Aims and Scope

The Open Anesthesia Journal is an open access online journal, which publishes research articles, reviews/mini-reviews, letters and guest edited single topic issues, in all areas of experimental and clinical research in anesthesia, pharmacokinetics, anesthetic mechanisms, critical care, preoperative care, clinical skills, cost issues, coexisting disease and other factors affecting treatment.


The Open Anesthesia Journal, a peer-reviewed journal, is an important and reliable source of current information on developments in the field. The emphasis is placed on publishing quality original papers rapidly, that are available to researchers worldwide.


Recent Articles

Epidural Clonidine as an Adjuvant to Local Anesthetic in Lower Abdominal and Lower Limb Surgeries: A Randomised Controlled Study

Palak Arora, Jesni Joseph, Madhusudan Upadya, Sonal Bhat

Background:

Acute pain leads to adverse physiological and psychological disturbances. Hence, this study was done to evaluate and compare the onset and duration of sensory anesthesia, motor paralysis and duration of analgesia using 0.5% plain bupivacaine, with clonidine (2μg/kg) in patients posted for lower abdominal and lower limb surgeries under epidural anaesthesia.

Materials and methods:

62 Patients posted for elective lower abdominal, gynaecological and lower limb surgeries under epidural anesthesia, aged 18 to 60 years, height more than 150 cms of ASA physical status 1 or 2 were included. All patients were randomized into two groups of 31 individuals each.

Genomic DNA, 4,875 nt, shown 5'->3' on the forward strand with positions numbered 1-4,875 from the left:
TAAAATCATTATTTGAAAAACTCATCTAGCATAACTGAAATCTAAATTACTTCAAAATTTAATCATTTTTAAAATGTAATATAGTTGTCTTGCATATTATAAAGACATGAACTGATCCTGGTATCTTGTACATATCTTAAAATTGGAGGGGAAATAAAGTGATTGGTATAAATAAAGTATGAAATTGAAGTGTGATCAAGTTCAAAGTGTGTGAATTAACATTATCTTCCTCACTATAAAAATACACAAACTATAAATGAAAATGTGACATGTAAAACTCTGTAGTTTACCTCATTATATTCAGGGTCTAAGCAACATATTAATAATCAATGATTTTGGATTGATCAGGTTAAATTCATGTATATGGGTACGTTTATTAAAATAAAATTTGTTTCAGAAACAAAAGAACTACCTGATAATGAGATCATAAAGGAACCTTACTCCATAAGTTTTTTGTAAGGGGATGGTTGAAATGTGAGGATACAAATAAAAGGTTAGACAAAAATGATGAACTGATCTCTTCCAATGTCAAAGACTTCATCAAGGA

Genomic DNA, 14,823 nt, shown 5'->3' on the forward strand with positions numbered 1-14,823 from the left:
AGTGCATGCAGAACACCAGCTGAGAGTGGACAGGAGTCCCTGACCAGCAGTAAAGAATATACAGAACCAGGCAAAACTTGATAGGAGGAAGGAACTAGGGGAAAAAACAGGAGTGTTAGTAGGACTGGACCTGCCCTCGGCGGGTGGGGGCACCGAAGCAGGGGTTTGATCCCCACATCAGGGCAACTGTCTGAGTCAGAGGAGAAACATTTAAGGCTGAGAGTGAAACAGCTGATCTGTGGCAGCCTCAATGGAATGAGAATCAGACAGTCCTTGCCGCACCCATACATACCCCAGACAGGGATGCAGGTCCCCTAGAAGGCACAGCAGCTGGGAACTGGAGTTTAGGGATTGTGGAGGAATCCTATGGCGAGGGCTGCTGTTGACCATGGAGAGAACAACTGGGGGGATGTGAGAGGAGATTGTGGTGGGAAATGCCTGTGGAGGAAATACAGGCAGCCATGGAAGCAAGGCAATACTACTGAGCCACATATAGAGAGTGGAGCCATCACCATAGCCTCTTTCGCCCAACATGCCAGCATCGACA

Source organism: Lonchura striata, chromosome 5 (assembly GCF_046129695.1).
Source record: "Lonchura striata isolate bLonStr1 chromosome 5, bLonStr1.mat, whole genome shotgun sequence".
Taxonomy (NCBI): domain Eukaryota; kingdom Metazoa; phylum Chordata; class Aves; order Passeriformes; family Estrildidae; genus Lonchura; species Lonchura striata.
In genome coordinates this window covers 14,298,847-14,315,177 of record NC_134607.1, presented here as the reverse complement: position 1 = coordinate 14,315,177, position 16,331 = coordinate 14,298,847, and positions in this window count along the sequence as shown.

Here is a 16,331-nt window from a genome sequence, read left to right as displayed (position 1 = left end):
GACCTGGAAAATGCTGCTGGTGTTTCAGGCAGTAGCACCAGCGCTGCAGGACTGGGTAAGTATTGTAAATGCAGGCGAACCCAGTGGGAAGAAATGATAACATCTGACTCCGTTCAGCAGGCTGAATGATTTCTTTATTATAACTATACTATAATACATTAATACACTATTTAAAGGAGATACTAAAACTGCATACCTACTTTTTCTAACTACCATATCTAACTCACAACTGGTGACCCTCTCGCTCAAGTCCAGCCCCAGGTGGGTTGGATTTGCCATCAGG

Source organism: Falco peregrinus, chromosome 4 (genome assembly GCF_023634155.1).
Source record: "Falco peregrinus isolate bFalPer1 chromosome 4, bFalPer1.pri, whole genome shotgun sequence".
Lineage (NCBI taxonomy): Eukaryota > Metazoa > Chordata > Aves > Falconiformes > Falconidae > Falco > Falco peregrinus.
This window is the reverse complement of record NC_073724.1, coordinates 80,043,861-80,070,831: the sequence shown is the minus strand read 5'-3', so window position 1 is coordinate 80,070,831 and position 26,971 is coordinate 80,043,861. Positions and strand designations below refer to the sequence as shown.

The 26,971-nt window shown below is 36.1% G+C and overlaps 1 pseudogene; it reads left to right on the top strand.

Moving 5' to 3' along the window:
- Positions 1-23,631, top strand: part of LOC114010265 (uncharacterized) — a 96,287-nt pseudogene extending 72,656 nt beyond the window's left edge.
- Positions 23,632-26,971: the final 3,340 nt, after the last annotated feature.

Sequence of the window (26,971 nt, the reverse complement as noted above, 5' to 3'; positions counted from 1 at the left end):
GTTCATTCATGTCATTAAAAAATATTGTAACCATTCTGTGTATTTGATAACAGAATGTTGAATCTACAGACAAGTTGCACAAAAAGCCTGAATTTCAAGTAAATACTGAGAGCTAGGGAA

Results:

Clonidine in the dose of 2μg/kg added to bupivacaine injected into epidural space significantly prolonged the duration of analgesia when compared to bupivacaine alone. No effect on the onset of sensory and motor blockade was observed. However, it increases the duration of motor blockade. Clonidine also has effect on sedation level, pulse rate and mean arterial blood pressure.

Conclusion:

Clonidine causes increased sedation; fall in pulse rate and mean arterial blood pressure, which however, did not require active intervention in this study.


February 14, 2020
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Editor's Choice

Effect of Adding Dexmedetomidine to Bupivacaine in Ultrasound Guided Rectus Sheath Block: A Randomized Controlled Double-blinded Study

Wafaa T Salem, Khaled A Alsamahy, Wael A Ibrahim, Abear S Alsaed, Mohamed M Salaheldin

Background:

Extended midline laparotomy incision is accompanied by intense pain postoperatively which affects patients’ physiology; therefore, good control of postoperative pain is mandatory to decrease the adverse effects on the body. Ultrasound-guided Bilateral Rectus Sheath Block (BRSB) is one of the options to achieve this goal.

Objective:

The study aimed to assess the analgesic potency of adding dexmedetomidine to bupivacaine in ultrasound-guided BRSB in cancer patients with a midline laparotomy incision.

Methods:

Sixty adult cancer patients planned for laparotomies with extended midline incision were included. Ultrasound-guided BRSB was performed immediately after the induction of anesthesia.

Patients were classified randomly into two groups; B group, where only bupivacaine was used for BRSB and BD group in whom a mixture of bupivacaine and dexmedetomidine was used.

Results:

A significant decrease in visual analogue scale scores, total morphine consumption, postoperative nausea and vomiting and postoperative cortisol levels was observed in group BD.

Conclusion:

Dexmedetomidine as an adjuvant to bupivacaine in US-guided rectus sheath block bilaterally proved to be effective for proper pain management postoperatively in cancer patients after extended midline abdominal incision.


April 30, 2019
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